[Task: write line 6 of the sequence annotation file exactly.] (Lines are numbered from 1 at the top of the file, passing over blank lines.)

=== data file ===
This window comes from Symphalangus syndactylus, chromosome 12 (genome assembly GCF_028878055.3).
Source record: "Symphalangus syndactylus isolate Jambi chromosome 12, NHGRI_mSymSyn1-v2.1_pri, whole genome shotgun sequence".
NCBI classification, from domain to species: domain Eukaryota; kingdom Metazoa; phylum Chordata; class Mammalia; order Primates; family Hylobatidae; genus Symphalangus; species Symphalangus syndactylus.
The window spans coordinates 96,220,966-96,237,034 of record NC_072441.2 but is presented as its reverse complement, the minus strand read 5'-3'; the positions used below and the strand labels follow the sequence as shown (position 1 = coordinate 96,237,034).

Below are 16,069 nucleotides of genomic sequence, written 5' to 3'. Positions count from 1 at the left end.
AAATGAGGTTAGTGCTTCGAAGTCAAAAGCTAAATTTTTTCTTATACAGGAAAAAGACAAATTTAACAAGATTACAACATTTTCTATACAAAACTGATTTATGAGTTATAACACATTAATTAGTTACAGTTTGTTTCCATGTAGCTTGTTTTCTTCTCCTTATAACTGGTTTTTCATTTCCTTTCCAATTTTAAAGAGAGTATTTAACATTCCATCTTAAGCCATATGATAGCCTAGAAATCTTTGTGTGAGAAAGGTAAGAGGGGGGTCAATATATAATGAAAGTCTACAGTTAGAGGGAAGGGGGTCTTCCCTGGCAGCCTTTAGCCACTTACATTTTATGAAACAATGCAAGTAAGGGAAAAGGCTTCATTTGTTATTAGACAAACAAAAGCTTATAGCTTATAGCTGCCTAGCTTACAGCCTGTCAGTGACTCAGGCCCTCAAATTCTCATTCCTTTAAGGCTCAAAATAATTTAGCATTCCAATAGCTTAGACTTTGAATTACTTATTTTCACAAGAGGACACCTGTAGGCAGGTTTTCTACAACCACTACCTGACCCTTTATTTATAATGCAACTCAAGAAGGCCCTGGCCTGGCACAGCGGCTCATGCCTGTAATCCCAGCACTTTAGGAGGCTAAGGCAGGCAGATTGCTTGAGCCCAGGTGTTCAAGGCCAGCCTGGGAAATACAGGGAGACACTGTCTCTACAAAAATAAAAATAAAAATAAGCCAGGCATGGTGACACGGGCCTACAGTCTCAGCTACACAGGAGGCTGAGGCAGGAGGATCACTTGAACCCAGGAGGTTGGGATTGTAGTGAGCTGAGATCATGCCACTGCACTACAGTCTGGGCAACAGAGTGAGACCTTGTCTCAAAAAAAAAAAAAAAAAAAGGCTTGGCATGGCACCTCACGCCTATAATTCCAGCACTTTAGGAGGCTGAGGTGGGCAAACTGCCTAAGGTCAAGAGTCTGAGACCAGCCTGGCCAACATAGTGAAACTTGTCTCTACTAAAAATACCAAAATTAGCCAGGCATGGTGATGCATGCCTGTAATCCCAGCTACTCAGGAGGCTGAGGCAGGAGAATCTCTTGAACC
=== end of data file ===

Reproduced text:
AAATGAGGTTAGTGCTTCGAAGTCAAAAGCTAAATTTTTTCTTATACAGGAAAAAGACAAATTTAACAAGATTACAACATTTTCTATACAAAACTGATTTATGAGTTATAACACATTAATTAGTTACAGTTTGTTTCCATGTAGCTTGTTTTCTTCTCCTTATAACTGGTTTTTCATTTCCTTTCCAATTTTAAAGAGAGTATTTAACATTCCATCTTAAGCCATATGATAGCCTAGAAATCTTTGTGTGAGAAAGGTAAGAGGGGGGTCAATATATAATGAAAGTCTACAGTTAGAGGGAAGGGGGTCTTCCCTGGCAGCCTTTAGCCACTTACATTTTATGAAACAATGCAAGTAAGGGAAAAGGCTTCATTTGTTATTAGACAAACAAAAGCTTATAGCTTATAGCTGCCTAGCTTACAGCCTGTCAGTGACTCAGGCCCTCAAATTCTCATTCCTTTAAGGCTCAAAATAATTTAGCATTCCAATAGCTTAGACTTTGAATTACTTATTTTCACAAGAGGACACCTGTAGGCAGGTTTTCTACAACCACTACCTGACCCTTTATTTATAATGCAACTCAAGAAGGCCCTGGCCTGGCACAGCGGCTCATGCCTGTAATCCCAGCACTTTAGGAGGCTAAGGCAGGCAGATTGCTTGAGCCCAGGTGTTCAAGGCCAGCCTGGGAAATACAGGGAGACACTGTCTCTACAAAAATAAAAATAAAAATAAGCCAGGCATGGTGACACGGGCCTACAGTCTCAGCTACACAGGAGGCTGAGGCAGGAGGATCACTTGAACCCAGGAGGTTGGGATTGTAGTGAGCTGAGATCATGCCACTGCACTACAGTCTGGGCAACAGAGTGAGACCTTGTCTCAAAAAAAAAAAAAAAAAAAGGCTTGGCATGGCACCTCACGCCTATAATTCCAGCACTTTAGGAGGCTGAGGTGGGCAAACTGCCTAAGGTCAAGAGTCTGAGACCAGCCTGGCCAACATAGTGAAACTTGTCTCTACTAAAAATACCAAAATTAGCCAGGCATGGTGATGCATGCCTGTAATCCCAGCTACTCAGGAGGCTGAGGCAGGAGAATCTCTTGAACC